Once I was visiting a church that had recently dedicated a beautiful new organ. The pastor of the church was obviously proud of it, so he was giving me a tour. He ceremoniously turned the organ on, and invited me to play. I sat down and pressed a few keys to get the feel of the instrument’s touch and character. The pastor knowingly informed me, “You have to turn on some stops for the organ to sound.”
Sometimes, a pastor’s length of experience has a preventive effect against the worst symptoms of Post-Theological Seminary Disorder. I’ve personally known cases of pastors with three or four decades of experience that come to see the value of letting actual musicians make musical decisions — but again, we don’t have a lot of data because it’s so uncommon.
Mentoring young church musicians around Post-Theological Seminary Disorder is particularly tricky. In fairness, I recognize that religious leaders bear a heavy burden: responsibility for the spiritual well-being of their congregations. Part of that responsibility is ensuring opportunities for vibrant, engaging, meaningful worship experiences — which of course, almost always means music as well. But one of the more subtle symptoms of Post-Theological Seminary Disorder is mistaking responsibility for expertise. How often does it happen that a pastor, genuinely trying to create meaningful experiences, doesn’t think to partner with the musician as a fellow expert?
I have a dream that, one day, in some church somewhere, a musician will be sitting across the table from a pastor in a worship planning meeting, and the pastor will say, “This is what I’d like to accomplish with the worship experience. Can you help create and enhance that experience through music?”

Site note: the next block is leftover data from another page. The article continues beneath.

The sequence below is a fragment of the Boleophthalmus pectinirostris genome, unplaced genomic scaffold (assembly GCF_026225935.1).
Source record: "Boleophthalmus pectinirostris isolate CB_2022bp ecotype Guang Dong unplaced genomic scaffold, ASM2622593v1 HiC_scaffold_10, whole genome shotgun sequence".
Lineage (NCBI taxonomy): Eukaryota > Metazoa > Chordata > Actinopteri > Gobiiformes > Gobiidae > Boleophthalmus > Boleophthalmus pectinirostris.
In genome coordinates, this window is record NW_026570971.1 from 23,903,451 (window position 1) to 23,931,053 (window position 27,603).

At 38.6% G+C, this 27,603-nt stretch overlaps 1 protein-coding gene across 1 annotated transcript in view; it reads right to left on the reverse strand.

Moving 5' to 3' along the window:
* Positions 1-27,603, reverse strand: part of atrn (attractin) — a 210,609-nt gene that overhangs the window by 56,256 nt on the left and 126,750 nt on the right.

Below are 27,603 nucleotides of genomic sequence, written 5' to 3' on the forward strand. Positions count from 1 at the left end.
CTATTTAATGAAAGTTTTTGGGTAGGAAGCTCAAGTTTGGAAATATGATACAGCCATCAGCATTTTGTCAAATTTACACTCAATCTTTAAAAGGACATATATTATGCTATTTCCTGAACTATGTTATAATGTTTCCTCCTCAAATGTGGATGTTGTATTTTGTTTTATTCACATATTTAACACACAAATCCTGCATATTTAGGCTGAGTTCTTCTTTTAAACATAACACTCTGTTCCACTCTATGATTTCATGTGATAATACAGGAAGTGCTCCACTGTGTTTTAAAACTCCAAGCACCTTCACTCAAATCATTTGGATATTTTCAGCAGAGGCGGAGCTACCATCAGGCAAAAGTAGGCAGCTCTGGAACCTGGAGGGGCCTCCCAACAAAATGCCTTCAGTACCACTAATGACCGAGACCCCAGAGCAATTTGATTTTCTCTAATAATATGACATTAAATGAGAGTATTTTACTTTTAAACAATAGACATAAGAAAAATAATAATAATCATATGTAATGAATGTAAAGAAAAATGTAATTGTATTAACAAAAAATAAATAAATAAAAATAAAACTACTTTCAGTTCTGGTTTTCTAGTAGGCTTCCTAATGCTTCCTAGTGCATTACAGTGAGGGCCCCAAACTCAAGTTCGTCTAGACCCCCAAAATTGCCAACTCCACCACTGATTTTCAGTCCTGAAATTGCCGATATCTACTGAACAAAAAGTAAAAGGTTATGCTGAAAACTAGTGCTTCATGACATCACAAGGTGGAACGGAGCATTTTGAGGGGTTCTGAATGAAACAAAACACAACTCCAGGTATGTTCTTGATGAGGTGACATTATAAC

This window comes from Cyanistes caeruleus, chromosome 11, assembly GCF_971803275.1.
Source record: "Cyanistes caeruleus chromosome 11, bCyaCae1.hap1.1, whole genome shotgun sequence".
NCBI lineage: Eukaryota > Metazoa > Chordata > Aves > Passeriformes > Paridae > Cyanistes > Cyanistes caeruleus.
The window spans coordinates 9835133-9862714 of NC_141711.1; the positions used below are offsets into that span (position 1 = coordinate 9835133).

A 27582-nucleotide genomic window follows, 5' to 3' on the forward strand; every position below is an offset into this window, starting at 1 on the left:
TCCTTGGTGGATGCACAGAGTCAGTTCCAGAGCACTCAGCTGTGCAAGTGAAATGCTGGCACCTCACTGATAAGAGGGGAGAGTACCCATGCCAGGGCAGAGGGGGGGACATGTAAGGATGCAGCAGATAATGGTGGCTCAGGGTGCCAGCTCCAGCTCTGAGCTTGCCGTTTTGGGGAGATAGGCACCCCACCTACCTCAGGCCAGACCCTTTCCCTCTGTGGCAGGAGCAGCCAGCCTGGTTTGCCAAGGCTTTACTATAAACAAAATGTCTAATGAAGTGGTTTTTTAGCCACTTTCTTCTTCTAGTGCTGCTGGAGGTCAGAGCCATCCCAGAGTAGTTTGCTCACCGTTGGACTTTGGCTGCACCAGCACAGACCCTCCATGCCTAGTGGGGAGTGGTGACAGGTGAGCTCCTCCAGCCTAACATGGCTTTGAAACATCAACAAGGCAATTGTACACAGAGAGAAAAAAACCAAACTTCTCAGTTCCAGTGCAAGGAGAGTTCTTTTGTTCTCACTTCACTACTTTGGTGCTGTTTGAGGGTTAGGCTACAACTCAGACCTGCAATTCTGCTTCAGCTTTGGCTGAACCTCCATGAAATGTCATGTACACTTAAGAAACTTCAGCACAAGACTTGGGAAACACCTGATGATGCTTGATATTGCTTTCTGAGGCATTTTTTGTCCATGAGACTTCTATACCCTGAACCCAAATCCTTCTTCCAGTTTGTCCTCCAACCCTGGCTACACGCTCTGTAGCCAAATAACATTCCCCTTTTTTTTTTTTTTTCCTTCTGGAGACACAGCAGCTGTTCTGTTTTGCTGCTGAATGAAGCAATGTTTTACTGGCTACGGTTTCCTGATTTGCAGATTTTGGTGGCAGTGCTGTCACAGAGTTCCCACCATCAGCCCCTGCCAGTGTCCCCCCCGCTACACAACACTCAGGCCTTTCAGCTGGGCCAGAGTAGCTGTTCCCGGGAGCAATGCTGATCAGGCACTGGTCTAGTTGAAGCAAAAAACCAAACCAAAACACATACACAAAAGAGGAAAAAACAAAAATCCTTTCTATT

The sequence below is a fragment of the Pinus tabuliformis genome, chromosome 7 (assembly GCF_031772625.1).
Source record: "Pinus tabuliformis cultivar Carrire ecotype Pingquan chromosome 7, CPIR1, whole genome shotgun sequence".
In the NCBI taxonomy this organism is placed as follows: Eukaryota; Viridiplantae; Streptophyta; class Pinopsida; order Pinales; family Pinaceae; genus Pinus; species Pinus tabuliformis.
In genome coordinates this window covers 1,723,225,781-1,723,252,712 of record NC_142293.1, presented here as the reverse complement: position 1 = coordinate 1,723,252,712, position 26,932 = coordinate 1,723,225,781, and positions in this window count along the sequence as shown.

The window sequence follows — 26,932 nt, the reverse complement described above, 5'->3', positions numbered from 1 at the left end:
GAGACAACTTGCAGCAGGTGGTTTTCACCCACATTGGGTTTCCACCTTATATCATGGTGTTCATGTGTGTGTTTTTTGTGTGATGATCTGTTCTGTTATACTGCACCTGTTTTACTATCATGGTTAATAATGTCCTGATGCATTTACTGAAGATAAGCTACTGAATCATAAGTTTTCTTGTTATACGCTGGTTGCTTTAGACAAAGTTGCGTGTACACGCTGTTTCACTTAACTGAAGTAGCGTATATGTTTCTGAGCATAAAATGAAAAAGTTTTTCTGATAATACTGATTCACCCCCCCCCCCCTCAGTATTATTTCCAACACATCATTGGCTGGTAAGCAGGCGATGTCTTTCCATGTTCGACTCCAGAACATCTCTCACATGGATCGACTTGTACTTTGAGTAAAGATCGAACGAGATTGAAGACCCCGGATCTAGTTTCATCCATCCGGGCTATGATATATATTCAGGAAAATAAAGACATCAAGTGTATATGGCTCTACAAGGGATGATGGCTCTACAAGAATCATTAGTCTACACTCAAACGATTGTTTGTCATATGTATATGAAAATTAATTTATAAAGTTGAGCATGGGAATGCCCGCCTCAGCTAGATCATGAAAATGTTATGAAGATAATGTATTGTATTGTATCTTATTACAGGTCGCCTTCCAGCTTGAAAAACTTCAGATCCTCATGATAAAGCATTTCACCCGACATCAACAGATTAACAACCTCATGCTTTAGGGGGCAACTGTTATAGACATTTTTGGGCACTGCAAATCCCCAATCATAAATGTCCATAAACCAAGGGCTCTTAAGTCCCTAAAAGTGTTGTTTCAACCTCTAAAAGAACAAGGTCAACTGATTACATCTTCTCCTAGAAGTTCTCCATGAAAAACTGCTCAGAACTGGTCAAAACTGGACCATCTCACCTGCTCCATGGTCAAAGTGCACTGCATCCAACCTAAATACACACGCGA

Let me know if you ever see that happen, ok?
I won’t take anymore of your time with this list – which is by no means complete. But as I mentioned, I will mark my 50th anniversary this year, 2022. On the first Sunday of September in 1972, I became the regular, paid organist at Immanuel Lutheran Church in Killeen, Texas, thus entering the ranks of professional church musicians. Over the years, I’ve served many different communities — Presbyterian, Baptist, Catholic, Methodist, and more. Lutheran, too: I have served Christ Lutheran Church for 36 years and counting. After so long, I’ve become something more like a piece of furniture than a person.
I’ve played more weddings than I could begin to count, and it’s been years since I started playing weddings for people whose parents’ weddings I played. Sadly, I’ve also played too many funerals and memorials to recall — including most of my own relatives. I clearly remember the music I played at my two grandmothers’ funerals, and when I play those pieces, the music takes me to their kitchens and anise cookies and freshly-baked bread and home-made dill pickles. And chicken pot pie.
I’ve played organs of all kinds, all over the continent and several in Europe, too — including a pump organ at a presbyterian church that held me, the organ, the minister, and about 20 worshippers, with standing room only and no discernible air conditioning. I’ve played for worship at Hindu temples and synagogues and chapels and funeral homes, and even people’s living rooms and garages. I’ve played pianos perched in the back of a pickup truck and keyboards in the middle of a graveyard; sunrise services and morning revivals and midnight masses. I even played mallets once for a pot-smoking full-gospel drum circle worship service, complete with Holy Communion and a homily by a thoroughly stoned priest.
I could tell you stories that are hilarious and stories that are tragic, and everything in between. Stories of brides who walked out of their own weddings, some cursing at the top of their lungs into a live microphone. Having arrived at the altar on her father’s arm, one memorable bride paused and then slapped her ex-groom and two of the best men for good measure, as she stormed out of the church.
I could share stories of grooms who turned up “under the weather,” unable to repeat words they’d just heard from the officiating minister or stand up without support for that matter. I’ve seen a bridal party, frozen like mannequins in a store window, watching a bride set her own veil on fire with a unity candle.